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The Thirty-Nine Steps by John Buchan.

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The Thirty-Nine Steps is a novella by the Scottish author John Buchan, and was published in 1915. It's the first of the 'Richard Hannay Stories' which also include Greenmantle (1916), Mr Standfast (1919), The Three Hostages (1924), and The Island of Sheep (1936), and it's the first John Buchan I've read: fortunately I liked it!
It's very short, only a hundred pages or so, and it tells the story of Richard Hannay, a Scot in London newly returned from Rhodesia in southern Africa. Mr. Hannay is bored: I returned from the City about three o'clock on that May afternoon pretty well disgusted with life. I had been three months in the Old Country, and was fed up with it. If anyone had told me a year ago that I would have been feeling like that I should have laughed at him; but there was the fact. The weather made me liverish, the talk of the ordinary Englishman made me sick, I couldn't get enough exercise, and the amusements of London seemed as flat as soda-water…

Can You Forgive Her? by Anthony Trollope.

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Can You Forgive Her? is the first of Anthony Trollope's 'Palliser' or 'Parliamentary Novels' and was published in serial form between 1864-5, then in book form in 1865. This series includes: Can You Forgive Her? (1864-5)Phineas Finn (1867-8)The Eustace Diamonds (1871-3)Phineas Redux (1874)The Prime Minister (1875-6)The Duke's Children (1879-80)One of the central characters in Can You Forgive Her? is Alice Vavasor who is unable to decide between her two suitors - John Grey or her cousin George Vavasor, Grey's absolute opposite. Trollope writes of her ponderings in the early part of the novel:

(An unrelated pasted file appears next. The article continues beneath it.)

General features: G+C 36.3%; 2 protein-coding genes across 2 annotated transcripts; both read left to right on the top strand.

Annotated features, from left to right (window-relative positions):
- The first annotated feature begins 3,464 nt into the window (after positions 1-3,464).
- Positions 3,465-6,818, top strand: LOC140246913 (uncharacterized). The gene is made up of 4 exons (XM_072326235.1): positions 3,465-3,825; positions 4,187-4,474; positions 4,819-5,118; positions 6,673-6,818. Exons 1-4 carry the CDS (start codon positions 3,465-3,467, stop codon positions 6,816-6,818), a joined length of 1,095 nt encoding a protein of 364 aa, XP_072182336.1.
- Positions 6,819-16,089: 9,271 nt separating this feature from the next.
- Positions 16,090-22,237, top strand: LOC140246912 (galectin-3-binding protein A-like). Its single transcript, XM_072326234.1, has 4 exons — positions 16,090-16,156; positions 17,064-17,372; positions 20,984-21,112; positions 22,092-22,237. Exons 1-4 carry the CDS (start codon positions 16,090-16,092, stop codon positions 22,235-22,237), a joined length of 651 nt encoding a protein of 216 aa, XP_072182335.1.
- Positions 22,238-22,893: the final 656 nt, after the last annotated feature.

With all her doubts Alice never doubted her love for Mr. Grey. Nor did she doubt his character, nor his temper, nor his means. But she had gone on thinking of the matter till her mind had become filled with some undefined idea of the importance to her of her own life. What should a woman do with her life? There had arisen round her a flock of learned ladies asking that qu…

The Patron and the Crocus by Virginia Woolf.

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'The Patron and the Crocus' is a particularly funny essay from Virginia Woolf's The Common Reader: First Series (1925) and probably nothing could sum it up better than this quote from the second paragraph:
Thus the writer who has been moved by the sight of the first crocus in Kensington Gardens has, before he sets pen to paper, to choose from a crowd of competitors the particular patron who suits him best. It is futile to say, “Dismiss them all; think only of your crocus”, because writing is a method of communication; and the crocus is an imperfect crocus until it has been shared. The first man or the last may write for himself alone, but he is an exception and an unenviable one at that, and the gulls are welcome to his works if the gulls can read them.This is Woolf's essay on writing: not how to write, but on the importance of choosing one's patron. She begins,
Young men and women beginning to write are generally given the plausible but utterly impracticable advice …